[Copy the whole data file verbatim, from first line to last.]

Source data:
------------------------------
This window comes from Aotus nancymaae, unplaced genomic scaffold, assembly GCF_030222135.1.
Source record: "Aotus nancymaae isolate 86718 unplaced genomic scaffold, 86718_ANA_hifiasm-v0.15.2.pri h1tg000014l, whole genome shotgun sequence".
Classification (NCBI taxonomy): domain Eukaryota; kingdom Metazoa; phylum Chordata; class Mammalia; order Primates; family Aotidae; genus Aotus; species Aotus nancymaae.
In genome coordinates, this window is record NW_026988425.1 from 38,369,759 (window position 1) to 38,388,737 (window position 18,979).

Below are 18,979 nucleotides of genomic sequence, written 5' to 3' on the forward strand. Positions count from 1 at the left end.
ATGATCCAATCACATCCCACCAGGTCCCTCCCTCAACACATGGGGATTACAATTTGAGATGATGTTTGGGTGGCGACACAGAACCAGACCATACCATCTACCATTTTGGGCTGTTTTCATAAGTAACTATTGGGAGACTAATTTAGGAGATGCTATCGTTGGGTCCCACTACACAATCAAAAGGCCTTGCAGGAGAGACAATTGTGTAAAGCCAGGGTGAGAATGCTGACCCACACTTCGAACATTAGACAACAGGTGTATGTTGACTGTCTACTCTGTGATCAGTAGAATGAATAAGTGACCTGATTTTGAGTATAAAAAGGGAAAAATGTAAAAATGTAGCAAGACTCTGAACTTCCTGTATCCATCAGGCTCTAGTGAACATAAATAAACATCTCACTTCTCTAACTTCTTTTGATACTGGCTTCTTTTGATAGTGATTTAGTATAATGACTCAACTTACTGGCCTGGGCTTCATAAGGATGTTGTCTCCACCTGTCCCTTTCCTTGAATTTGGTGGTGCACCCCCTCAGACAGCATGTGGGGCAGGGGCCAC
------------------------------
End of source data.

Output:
This window comes from Aotus nancymaae, unplaced genomic scaffold, assembly GCF_030222135.1.
Source record: "Aotus nancymaae isolate 86718 unplaced genomic scaffold, 86718_ANA_hifiasm-v0.15.2.pri h1tg000014l, whole genome shotgun sequence".
Classification (NCBI taxonomy): domain Eukaryota; kingdom Metazoa; phylum Chordata; class Mammalia; order Primates; family Aotidae; genus Aotus; species Aotus nancymaae.
In genome coordinates, this window is record NW_026988425.1 from 38,369,759 (window position 1) to 38,388,737 (window position 18,979).

Below are 18,979 nucleotides of genomic sequence, written 5' to 3' on the forward strand. Positions count from 1 at the left end.
ATGATCCAATCACATCCCACCAGGTCCCTCCCTCAACACATGGGGATTACAATTTGAGATGATGTTTGGGTGGCGACACAGAACCAGACCATACCATCTACCATTTTGGGCTGTTTTCATAAGTAACTATTGGGAGACTAATTTAGGAGATGCTATCGTTGGGTCCCACTACACAATCAAAAGGCCTTGCAGGAGAGACAATTGTGTAAAGCCAGGGTGAGAATGCTGACCCACACTTCGAACATTAGACAACAGGTGTATGTTGACTGTCTACTCTGTGATCAGTAGAATGAATAAGTGACCTGATTTTGAGTATAAAAAGGGAAAAATGTAAAAATGTAGCAAGACTCTGAACTTCCTGTATCCATCAGGCTCTAGTGAACATAAATAAACATCTCACTTCTCTAACTTCTTTTGATACTGGCTTCTTTTGATAGTGATTTAGTATAATGACTCAACTTACTGGCCTGGGCTTCATAAGGATGTTGTCTCCACCTGTCCCTTTCCTTGAATTTGGTGGTGCACCCCCTCAGACAGCATGTGGGGCAGGGGCCAC